Have you ever wondered what chemical makes urine yellow? It's because urine contains a pigment called urochrome or urobilin. Depending on your hydration level, urochrome can make urine appear straw-colored, yellow, or amber.
Pigments in Blood to Urine and Feces
You have a lot of red blood cells, but each cell has a relatively short lifespan of about 120 days. When red blood cells die, they are filtered out of the blood by the spleen and liver and the iron-containing heme molecule is degraded into biliverdin and then bilirubin. Bilirubin is excreted as bile, which makes its way into the large intestine, where microbes change it into the molecule urobilinogen. This molecule, in turn, is converted by other microbes into stercobilin. Stercobilin is excreted through feces and is what gives them their characteristic brown color.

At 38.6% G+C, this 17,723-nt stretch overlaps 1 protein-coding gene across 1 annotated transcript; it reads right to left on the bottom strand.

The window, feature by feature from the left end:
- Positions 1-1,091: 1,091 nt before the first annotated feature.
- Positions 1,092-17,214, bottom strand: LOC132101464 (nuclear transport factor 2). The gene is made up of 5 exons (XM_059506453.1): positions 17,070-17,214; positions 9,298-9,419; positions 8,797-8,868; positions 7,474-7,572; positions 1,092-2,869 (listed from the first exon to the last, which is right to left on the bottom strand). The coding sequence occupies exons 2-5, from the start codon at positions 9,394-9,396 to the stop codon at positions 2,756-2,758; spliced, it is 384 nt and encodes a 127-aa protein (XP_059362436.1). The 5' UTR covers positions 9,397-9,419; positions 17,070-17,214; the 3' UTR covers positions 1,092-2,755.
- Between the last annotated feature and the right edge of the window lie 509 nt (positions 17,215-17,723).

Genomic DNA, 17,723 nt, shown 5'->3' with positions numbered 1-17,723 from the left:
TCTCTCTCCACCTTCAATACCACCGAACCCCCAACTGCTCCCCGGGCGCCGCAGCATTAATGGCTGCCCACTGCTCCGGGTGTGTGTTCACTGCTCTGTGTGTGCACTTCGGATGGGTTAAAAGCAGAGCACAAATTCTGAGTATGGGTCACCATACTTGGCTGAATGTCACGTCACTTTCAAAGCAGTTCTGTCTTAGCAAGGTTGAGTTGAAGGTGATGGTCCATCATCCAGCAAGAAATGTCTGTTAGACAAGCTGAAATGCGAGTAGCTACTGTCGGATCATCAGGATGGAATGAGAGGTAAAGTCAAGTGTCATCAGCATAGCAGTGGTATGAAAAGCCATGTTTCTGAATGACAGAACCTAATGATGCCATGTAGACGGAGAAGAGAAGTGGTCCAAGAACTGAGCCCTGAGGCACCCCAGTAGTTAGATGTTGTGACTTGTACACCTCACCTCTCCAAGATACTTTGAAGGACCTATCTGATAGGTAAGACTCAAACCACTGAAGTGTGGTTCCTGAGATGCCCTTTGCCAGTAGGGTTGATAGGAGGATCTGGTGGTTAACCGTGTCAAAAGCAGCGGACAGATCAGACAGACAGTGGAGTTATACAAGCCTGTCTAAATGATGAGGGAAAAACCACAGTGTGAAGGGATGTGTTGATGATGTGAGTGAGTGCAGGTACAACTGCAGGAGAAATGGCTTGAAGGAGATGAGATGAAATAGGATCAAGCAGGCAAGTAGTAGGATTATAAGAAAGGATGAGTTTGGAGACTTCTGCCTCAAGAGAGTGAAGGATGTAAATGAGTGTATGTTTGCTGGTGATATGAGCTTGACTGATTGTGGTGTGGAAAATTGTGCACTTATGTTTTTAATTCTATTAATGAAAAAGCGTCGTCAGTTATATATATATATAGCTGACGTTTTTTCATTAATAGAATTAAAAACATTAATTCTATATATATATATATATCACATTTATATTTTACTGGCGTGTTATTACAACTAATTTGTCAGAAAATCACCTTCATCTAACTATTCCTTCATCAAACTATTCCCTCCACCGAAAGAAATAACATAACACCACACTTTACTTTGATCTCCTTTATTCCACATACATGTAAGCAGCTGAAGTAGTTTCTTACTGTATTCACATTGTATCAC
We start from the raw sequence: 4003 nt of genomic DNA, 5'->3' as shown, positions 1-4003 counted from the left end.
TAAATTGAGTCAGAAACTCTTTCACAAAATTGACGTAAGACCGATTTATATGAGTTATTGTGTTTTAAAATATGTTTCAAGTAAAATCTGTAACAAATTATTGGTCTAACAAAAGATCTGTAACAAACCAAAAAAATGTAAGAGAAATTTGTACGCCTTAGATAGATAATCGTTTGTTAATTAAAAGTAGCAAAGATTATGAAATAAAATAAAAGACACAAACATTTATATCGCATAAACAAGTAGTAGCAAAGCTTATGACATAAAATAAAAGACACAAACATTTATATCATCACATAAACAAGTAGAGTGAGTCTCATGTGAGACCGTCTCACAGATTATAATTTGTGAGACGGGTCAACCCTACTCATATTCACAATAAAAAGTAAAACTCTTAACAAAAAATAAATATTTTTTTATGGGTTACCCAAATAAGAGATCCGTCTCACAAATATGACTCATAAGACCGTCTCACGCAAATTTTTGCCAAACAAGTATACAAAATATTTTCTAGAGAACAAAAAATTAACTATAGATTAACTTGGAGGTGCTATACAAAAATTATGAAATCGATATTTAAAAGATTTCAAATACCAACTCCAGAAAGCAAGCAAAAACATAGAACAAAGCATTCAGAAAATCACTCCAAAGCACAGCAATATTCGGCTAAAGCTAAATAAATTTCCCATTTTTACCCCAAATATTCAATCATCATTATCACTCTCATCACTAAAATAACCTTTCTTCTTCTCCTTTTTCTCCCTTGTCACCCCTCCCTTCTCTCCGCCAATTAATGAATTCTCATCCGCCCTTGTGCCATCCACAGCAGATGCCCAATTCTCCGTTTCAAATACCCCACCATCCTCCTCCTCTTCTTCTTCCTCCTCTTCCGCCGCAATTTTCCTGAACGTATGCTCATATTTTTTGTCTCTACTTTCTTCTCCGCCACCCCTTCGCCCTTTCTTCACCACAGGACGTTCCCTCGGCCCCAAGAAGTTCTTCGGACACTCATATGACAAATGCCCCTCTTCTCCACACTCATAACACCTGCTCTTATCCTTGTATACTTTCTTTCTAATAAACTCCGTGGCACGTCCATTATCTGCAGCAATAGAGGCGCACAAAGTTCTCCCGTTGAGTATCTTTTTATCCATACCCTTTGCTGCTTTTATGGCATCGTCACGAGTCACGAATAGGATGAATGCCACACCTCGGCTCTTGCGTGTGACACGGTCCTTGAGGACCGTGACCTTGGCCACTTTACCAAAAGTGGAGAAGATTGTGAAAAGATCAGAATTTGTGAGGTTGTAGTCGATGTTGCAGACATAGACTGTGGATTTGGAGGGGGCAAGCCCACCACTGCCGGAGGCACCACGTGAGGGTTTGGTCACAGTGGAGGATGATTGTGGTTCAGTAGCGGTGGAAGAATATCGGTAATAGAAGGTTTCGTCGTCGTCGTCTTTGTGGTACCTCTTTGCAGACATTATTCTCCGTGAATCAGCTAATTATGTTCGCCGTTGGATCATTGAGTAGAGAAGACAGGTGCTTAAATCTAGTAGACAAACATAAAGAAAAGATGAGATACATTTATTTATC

Some of the stercobilin molecules are reabsorbed into the bloodstream, where they are oxidized to become urochrome (urobilin). Your kidneys filter out this molecule and it exits your body in urine.
In addition to having a characteristic color, urine glows under a black light, but this is due to high levels of phosphorus.